Michigan Birth Injury Lawyers | Study Shows that Many Hospitals Fail to Meet Safety Standards for Performing Vaginal Birth After C-Section Procedures (VBAC).

Award-Winning Michigan Birth Injury Lawyers Helping Children Injured due to Mismanaged Vaginal Birth after C-section (VBAC) | Helping Children in Michigan & All 50 States Affected by Hypoxic Ischemic Encephalopathy (HIE), Seizures, Cerebral Palsy & Other Birth Injuries

A vaginal birth after C-section (VBAC) is the vaginal delivery of a baby by a woman who previously has undergone a C-section.  Due to the high rate of maternal injury and fetal asphyxia (baby severely deprived of oxygen) associated with VBAC, the medical standard for many years was to deliver a baby by C-section if the mother previously had a C-section.  In the last few years, however, the American College of Obstetrics and Gynecology (ACOG) has begun to recommend VBAC, but only in low risk cases in which patients are carefully chosen and thoroughly informed of the risks and benefits of the procedure.

A VBAC can be very risky for the mother and baby.  It creates a high risk of one of the most serious complications of labor and delivery, uterine rupture.  When the uterus (womb) ruptures, the baby’s oxygen supply can be severely decreased (hypoxia) or completely cut off, and the baby may be expelled out of the womb and into the mother’s abdomen.  In addition, bleeding caused by the rupture can be life threatening for the mother and baby.  Indeed, when a rupture occurs, the baby must be delivered immediately by an emergency C-section in order to minimize the injury that can occur as a result of severe hypoxia.  Hypoxia and asphyxia can cause hypoxic ischemic encephalopathy (HIE), which often leads to permanent brain damage in a baby, including cerebral palsy, seizure disorders and intellectual and developmental disabilities.  As soon as the baby is delivered, the uterus is repaired and in severe cases, the mother may need to undergo a hysterectomy.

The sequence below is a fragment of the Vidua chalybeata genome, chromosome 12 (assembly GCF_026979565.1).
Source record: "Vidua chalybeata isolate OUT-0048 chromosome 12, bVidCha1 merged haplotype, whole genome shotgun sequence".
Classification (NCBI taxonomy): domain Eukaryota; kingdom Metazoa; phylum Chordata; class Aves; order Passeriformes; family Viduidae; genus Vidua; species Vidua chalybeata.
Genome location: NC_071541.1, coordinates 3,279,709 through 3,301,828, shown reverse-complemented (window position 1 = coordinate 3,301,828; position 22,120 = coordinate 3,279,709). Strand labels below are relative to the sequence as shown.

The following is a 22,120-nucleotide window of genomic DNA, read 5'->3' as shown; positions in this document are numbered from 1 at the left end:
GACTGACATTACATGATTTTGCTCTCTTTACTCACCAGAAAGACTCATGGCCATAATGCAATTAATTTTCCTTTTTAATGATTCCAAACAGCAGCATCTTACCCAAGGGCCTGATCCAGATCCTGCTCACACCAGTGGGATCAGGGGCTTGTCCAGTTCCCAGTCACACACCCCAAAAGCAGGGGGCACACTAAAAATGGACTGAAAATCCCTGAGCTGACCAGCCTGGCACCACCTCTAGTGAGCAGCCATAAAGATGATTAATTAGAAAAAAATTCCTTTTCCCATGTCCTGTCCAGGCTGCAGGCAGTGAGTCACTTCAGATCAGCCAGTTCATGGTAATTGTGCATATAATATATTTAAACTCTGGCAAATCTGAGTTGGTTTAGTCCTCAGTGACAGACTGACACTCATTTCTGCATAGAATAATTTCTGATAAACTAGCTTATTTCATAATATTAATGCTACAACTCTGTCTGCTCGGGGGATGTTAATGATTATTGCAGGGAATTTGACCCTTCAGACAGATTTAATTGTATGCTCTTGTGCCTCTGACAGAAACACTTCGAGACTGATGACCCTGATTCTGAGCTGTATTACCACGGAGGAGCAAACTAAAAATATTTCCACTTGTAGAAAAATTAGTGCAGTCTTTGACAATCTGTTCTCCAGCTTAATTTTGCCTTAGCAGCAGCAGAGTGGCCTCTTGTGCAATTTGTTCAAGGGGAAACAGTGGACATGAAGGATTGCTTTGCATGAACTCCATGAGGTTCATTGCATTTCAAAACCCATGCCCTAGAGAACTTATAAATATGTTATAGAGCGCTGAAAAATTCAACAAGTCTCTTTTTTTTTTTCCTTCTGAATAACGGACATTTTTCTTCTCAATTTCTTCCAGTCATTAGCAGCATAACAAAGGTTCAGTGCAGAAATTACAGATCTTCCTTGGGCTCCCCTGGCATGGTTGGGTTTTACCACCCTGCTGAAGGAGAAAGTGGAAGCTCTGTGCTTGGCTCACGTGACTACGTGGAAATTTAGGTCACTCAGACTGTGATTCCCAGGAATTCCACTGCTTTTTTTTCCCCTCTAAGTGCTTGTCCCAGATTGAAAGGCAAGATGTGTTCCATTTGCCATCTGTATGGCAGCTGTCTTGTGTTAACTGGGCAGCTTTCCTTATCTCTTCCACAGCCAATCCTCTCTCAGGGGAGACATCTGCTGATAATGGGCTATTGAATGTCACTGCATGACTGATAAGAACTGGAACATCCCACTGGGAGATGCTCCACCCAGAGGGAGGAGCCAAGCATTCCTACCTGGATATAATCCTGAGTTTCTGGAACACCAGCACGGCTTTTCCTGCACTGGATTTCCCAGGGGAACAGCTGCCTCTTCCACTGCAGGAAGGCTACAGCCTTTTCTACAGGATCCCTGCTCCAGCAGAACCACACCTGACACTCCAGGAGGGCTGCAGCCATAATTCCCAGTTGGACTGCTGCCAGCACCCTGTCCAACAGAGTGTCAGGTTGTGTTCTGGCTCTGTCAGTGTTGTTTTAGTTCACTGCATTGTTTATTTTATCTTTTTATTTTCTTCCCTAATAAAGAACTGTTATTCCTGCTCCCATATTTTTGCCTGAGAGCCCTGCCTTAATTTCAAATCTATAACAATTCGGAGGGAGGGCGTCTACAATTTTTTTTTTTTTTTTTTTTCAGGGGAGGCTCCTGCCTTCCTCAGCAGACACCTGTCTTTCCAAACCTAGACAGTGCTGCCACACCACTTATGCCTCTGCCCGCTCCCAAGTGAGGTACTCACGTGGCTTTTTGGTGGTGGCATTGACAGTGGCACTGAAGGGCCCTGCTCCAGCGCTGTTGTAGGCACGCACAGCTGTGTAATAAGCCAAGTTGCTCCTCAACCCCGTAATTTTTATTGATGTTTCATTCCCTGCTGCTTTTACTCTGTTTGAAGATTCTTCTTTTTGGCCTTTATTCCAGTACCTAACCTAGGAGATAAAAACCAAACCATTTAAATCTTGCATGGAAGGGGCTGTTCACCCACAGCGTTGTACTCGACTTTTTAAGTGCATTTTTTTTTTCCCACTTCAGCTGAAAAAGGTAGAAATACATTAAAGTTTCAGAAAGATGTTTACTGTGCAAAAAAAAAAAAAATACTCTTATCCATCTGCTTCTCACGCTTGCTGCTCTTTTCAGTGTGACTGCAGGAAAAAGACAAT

Given the potential of such serious complications, it is crucial that a hospital or birthing facility be capable of properly handling the emergent situations that can result when a  VBAC is performed.  This includes having the capacity to perform an emergency C-section, which means that appropriate personnel and equipment are essential.  Specifically, there must be qualified nurses, an anesthesiologist, and a physician who can competently monitor the mother and baby and perform an emergency C-section.  There also must be personnel and equipment for neonatal resuscitation.  In the case of a uterine rupture, the hospital should be able to perform the C-section in 10-15 minutes or less.

INFORMED CONSENT REQUIRES THAT A MOTHER KNOW IF HER BIRTHING FACILITY MEETS RECOGNIZED STANDARDS OF CARE

The decision to undergo a VBAC requires the highest level of information on the risks and benefits.  Part of a woman’s decision regarding how she should deliver her baby includes which facility and physicians should be used for the delivery.  Sadly, a recent survey sponsored by the American Society of Anesthesiologists (ASA) and ACOG found that many hospitals in the U.S. have not achieved the goals regarding skilled personnel and essential equipment that had been recommended for improvement and optimization of care in obstetrics.  The ASA and ACOG  goals include the following: